NEW GLASGOW, N.S. – Retired judge Clyde Macdonald saw plenty of lawbreakers come before him during his time on the bench. But he’d would classify very few as evil.
Most people who appear in court, he said, are those who have used poor judgment – often influenced by alcohol or drugs. But three murder cases he writes about in his latest book, Nova Scotians In and Out of Court, don’t fit that category.
“What struck me was the evil that lurked in the hearts of these men who committed murder.”
The cases took place in 1815, 1838 and 1933 and are chronicled in Macdonald’s 15th book, which will be launched Saturday, Aug. 11 from 2 to 4 p.m. at the New Glasgow library.
The book carries a variety of stories from notable Nova Scotians to the most heinous crimes.
This publication puts Macdonald on par, in terms of books published, with James Cameron, a widely recognized historian in Pictou County. Macdonald said he never thought in a hundred years he’d have this many historical books to his name, considering himself more of a history enthusiast. But he’s been steadily turning out books.
“As soon as I get one to the printer, I start the next one,” he said.
Macdonald thanked those who have aided him in his research and the Pictou County Roots Society which organizes launches for his books, proceeds of which are donated to the Roots Society.
“Writing a book is, as you might deduce, a lonely task,” he said. “When you work on a chapter with someone that is associated with the topic or the person, then it’s very interesting to do.”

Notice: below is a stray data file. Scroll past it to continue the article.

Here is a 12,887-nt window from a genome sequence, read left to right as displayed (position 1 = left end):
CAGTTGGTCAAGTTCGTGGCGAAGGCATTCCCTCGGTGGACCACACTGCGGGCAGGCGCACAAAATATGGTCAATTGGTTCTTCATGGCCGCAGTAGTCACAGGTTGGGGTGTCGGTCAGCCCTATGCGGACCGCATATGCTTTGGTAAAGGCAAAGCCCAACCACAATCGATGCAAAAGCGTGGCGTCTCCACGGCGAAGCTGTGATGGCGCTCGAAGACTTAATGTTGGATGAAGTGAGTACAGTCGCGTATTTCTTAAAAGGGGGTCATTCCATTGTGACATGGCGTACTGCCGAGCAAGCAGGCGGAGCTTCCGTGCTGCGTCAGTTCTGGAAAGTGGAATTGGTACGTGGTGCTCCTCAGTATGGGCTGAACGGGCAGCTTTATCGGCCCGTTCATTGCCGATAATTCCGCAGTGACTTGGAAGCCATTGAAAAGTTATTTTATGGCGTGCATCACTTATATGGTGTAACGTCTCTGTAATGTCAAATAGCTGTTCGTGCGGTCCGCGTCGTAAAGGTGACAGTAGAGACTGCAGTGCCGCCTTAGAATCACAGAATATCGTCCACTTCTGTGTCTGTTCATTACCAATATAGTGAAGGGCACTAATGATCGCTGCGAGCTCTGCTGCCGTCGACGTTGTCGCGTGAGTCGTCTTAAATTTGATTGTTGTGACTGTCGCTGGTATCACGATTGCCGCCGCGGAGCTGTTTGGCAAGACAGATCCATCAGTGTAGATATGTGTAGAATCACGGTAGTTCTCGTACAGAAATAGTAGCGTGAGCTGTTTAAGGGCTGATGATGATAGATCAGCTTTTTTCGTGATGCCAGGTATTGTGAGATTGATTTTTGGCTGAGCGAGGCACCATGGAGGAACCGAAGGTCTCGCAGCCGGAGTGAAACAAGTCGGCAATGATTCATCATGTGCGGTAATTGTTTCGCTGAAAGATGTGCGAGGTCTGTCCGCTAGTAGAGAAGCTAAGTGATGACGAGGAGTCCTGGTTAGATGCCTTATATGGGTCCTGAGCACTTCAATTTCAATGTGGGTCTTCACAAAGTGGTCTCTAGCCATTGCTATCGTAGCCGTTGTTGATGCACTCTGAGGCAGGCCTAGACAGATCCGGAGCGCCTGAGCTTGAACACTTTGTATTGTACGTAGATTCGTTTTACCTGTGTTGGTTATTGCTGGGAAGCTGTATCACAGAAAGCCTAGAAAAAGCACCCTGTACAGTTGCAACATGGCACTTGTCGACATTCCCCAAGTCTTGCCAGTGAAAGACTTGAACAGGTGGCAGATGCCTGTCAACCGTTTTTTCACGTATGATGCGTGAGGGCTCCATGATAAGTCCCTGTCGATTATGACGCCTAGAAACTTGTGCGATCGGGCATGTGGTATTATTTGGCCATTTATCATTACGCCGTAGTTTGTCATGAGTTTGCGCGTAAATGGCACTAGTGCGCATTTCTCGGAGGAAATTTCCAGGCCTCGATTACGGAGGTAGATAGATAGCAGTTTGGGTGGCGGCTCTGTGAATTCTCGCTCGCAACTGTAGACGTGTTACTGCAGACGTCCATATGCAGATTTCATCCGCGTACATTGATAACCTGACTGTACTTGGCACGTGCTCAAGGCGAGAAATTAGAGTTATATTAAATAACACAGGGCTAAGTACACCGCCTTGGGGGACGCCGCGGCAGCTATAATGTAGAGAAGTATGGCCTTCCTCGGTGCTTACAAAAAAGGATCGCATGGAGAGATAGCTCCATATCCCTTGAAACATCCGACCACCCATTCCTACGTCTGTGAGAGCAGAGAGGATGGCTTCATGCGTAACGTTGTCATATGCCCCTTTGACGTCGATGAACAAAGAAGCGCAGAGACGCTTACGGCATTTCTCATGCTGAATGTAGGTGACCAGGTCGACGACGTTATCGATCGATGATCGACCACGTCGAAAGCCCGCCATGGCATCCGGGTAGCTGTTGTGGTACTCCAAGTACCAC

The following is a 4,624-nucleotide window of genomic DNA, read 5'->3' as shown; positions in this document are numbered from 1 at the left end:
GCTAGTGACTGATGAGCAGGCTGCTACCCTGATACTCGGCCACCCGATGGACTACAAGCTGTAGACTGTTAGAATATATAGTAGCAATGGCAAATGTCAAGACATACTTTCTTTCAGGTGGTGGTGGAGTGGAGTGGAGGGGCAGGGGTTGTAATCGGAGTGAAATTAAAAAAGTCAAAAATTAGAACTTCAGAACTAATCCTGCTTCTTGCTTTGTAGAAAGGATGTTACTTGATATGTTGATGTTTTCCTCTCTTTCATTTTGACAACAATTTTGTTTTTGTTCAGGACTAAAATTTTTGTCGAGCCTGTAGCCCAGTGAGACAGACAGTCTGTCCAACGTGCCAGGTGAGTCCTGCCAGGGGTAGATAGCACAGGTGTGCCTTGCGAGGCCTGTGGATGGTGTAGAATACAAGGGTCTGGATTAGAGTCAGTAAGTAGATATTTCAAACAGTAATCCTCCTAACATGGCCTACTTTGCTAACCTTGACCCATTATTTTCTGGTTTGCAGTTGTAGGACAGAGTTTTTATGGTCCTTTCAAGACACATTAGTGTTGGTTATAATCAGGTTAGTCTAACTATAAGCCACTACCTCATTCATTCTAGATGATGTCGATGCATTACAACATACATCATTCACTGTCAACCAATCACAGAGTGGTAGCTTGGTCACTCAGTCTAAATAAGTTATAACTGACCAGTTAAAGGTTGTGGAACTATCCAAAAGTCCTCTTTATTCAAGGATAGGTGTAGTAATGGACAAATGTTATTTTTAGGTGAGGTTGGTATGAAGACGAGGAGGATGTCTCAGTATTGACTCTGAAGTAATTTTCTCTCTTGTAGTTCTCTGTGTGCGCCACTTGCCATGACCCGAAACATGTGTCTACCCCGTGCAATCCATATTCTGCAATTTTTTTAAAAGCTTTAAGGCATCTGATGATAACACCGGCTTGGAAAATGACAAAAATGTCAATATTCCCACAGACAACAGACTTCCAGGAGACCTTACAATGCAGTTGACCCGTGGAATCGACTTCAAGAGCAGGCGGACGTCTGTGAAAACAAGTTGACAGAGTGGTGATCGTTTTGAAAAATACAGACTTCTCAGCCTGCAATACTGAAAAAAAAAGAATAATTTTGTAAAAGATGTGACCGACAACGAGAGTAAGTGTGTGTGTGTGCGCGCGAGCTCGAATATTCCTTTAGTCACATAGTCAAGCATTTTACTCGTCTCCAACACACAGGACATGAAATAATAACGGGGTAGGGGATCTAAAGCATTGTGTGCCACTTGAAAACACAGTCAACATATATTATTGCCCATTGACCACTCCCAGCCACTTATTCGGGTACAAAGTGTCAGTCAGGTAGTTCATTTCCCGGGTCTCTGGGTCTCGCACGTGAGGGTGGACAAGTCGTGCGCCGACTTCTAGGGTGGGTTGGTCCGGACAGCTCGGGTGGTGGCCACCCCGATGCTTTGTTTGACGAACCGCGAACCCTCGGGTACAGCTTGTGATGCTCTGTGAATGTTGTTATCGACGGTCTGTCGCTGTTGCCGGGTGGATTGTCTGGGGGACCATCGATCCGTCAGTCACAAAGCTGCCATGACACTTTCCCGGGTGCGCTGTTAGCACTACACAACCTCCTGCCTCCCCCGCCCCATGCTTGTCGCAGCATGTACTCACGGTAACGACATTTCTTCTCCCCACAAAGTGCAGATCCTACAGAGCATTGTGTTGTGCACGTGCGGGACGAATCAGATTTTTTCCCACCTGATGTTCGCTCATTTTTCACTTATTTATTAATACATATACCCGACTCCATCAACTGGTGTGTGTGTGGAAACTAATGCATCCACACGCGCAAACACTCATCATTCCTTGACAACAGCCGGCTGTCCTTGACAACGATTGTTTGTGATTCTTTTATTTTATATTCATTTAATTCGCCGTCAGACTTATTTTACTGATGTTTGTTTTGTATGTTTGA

Three people worked closely with him on this book for some chapters. Former judge David Milner of Halifax assisted with the story of Dr. W. Herdman who was struck and killed by a train, leading to a case that went all the way to the Supreme Court of Canada.
Lois Thompson of Woodstock, N.B., provided information about her great-uncle Alex Copeland. Adrian Pearson, the former town clerk of Stellarton provided information about the time he received the health and lifestyle award in Ottawa in 1977 and some of the notables he met, including Prime Minister Pierre Trudeau.
HEAD: The spirit world
In light of the pending legalization of marijuana today a chapter in the new book, Nova Scotians In and Out of Court, tells the story of New Glasgow’s entry into the liquor business.
According to author Clyde Macdonald, in 1920 William H. Glendenning of New Glasgow was hired as the town’s first legal vendor to sell liquor in the town. The catch was it could only be purchased with a doctor’s prescription. Ailments could include something as simple as a cough.
“You could imagine how it was abused,” Macdonald said.
Sales generated considerable tax money for the town. Records show sales between September 1920 and May 1921 generated $6,700 with $2,100 going to the town.
Another chapter, related to making alcohol legal, tells the story of John Doull who represented Pictou County from 1925 to 1933 in the Nova Scotia Legislature.
In 1929 Doull was acting as Chairman of Members of the Nova Scotia Legislature sitting as a committee of the whole during a debate over whether or not liquor should be sold in liquor stores governed by The Liquor Control Act.
While Doull didn’t drink personally, he believed prohibition wasn’t working and ended up casting the deciding vote, in favour of the controlled sell.
“A couple of days later they were in church in the United church in Halifax and the minister castigated anybody who drank liquor and anybody who permitted the sale of it,” Macdonald said.
“He had to sit there and take it.”
Want to go?
What: Book launch for Nova Scotians In and Out of Court
Hosted by the Pictou County Roots Society
Where: New Glasgow Library
When: Aug. 11 from 2-4 p.m.
Notes: A light lunch will be served. This book will only be available for sale this one afternoon, so anyone who wants a copy should plan to either be there or have someone pick up a copy for them.